Using plyr to get intimate with your data

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I gave a short tutorial [pdf slides] at the LSA summer institute on one of my favorite R packages: plyr (another brilliant Hadley Wickham creation). This package provides a set of very nice and semantically clean functions for exploring and manipulating data. The basic process that these functions carry out is to split data up in some way, do something to each piece, and then combine the results from each piece back together again.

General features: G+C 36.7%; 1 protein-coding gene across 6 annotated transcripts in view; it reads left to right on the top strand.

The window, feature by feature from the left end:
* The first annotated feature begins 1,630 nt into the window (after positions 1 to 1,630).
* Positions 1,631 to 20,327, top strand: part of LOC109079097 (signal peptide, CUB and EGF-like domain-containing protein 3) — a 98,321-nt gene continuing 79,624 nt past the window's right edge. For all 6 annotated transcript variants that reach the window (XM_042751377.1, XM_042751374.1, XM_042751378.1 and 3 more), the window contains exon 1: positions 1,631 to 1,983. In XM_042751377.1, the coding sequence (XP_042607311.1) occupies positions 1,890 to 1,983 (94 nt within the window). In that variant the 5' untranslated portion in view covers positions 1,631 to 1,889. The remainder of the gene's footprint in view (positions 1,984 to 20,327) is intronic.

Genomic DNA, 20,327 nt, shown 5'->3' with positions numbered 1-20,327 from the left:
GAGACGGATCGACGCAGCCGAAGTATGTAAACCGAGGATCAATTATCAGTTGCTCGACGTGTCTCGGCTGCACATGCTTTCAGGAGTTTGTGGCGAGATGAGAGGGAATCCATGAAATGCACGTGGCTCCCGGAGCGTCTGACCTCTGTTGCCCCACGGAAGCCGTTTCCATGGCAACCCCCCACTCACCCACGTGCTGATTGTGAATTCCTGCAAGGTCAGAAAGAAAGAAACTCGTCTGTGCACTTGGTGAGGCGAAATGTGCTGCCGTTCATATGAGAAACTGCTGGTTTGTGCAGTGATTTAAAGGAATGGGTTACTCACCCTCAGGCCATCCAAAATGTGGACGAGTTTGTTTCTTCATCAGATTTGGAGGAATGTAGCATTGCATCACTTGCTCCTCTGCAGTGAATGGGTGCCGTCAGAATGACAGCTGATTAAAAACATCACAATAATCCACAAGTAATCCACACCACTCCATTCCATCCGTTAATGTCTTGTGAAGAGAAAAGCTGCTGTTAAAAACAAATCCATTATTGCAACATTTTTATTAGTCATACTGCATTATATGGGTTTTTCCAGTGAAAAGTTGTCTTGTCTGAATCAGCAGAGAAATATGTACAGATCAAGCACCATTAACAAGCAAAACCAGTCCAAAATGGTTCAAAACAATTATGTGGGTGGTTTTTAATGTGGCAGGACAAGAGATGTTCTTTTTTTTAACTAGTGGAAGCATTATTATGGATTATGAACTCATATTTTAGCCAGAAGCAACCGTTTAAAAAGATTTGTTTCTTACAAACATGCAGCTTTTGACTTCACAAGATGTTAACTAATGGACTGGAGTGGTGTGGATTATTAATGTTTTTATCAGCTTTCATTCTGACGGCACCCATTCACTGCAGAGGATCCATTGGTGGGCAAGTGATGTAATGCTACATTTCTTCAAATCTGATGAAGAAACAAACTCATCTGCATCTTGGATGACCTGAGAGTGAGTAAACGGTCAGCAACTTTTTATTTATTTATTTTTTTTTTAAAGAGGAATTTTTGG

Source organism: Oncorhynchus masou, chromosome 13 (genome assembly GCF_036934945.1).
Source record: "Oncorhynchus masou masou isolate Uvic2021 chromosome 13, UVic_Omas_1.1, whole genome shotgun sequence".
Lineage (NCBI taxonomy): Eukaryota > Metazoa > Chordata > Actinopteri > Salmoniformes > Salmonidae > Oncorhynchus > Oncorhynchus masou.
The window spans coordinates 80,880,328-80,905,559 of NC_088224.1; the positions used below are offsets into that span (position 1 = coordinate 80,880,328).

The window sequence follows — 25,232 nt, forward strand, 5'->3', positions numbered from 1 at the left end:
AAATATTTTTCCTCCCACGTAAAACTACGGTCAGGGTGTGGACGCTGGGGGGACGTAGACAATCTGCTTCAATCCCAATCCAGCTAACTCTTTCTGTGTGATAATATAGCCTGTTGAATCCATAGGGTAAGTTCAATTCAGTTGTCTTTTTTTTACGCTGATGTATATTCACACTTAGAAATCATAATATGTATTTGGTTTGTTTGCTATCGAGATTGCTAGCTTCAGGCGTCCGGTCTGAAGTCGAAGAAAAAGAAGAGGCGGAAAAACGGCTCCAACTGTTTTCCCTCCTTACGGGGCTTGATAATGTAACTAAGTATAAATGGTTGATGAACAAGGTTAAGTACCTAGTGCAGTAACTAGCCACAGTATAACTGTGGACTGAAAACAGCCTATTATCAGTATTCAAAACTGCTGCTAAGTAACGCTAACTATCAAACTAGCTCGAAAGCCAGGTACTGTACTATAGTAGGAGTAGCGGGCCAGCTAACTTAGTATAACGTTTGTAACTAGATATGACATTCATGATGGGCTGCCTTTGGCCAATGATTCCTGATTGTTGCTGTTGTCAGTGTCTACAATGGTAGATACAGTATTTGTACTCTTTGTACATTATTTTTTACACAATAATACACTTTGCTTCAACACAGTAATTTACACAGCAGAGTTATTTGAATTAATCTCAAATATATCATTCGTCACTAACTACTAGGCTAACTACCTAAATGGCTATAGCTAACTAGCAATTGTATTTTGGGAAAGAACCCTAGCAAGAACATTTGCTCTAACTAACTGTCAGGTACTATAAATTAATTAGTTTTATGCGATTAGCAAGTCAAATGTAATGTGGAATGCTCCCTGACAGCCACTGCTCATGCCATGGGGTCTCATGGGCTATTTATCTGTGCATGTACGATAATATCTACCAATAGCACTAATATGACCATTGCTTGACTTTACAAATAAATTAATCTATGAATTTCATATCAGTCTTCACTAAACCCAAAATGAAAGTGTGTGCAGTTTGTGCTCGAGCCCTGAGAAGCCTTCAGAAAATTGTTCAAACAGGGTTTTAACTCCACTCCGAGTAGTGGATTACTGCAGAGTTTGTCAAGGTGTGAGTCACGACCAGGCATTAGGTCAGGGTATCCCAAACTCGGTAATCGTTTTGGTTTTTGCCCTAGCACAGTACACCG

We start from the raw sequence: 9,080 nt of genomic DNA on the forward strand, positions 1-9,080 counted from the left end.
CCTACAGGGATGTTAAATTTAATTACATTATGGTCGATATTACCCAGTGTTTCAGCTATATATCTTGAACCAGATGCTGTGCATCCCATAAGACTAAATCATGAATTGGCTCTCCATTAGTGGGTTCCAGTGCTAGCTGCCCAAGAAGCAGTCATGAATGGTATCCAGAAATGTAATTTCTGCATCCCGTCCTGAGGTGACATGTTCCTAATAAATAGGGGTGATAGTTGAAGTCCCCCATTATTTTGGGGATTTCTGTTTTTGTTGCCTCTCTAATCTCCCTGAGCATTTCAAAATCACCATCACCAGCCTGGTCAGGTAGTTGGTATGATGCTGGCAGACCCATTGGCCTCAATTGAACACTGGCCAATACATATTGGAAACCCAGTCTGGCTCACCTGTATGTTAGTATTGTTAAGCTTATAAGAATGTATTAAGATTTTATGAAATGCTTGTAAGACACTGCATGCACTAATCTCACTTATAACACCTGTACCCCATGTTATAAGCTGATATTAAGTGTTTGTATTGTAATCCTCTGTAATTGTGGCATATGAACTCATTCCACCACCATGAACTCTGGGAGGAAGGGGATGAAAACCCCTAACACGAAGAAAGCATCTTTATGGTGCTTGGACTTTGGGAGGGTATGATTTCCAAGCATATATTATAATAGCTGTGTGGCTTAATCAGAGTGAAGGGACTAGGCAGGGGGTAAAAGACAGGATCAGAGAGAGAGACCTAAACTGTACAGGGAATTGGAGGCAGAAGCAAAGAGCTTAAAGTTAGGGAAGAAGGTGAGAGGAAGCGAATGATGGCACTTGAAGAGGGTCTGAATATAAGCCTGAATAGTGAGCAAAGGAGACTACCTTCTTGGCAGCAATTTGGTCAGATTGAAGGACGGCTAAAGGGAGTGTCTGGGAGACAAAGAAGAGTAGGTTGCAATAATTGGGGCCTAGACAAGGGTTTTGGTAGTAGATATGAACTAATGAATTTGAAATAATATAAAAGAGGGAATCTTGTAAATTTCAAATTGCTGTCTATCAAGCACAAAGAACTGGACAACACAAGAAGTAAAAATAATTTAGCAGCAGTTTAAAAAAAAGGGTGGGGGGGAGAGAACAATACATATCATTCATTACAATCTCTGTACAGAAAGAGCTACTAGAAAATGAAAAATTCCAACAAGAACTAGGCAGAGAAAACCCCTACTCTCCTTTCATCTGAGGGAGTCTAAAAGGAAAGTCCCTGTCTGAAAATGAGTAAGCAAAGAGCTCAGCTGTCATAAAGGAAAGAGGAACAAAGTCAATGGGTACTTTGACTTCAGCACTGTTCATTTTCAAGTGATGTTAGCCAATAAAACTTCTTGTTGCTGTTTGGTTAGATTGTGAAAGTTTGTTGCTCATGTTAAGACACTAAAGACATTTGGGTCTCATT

One of the most common tasks that I use this for is to do some analysis to data from each subject in an experiment, and collect the results in a data frame. For instance, to calculate the mean and variance of each subject’s reaction time, you could use:

ddply(my.data, "subject.number", function(d) {
  return(data.frame(mean.RT=mean(d$RT), var.RT=mean(d$RT)))
})

Plyr also provides a whole host of convenience functions. For instance, you could accomplish the same thing using a one-liner:

ddply(my.data, "subject.number", summarise, mean.RT=mean(RT), var.RT=var(RT))

There are lots more examples (as well as more background on functional programming in general and the other use cases for plyr) in the slides [pdf] (knitr source is here, too).

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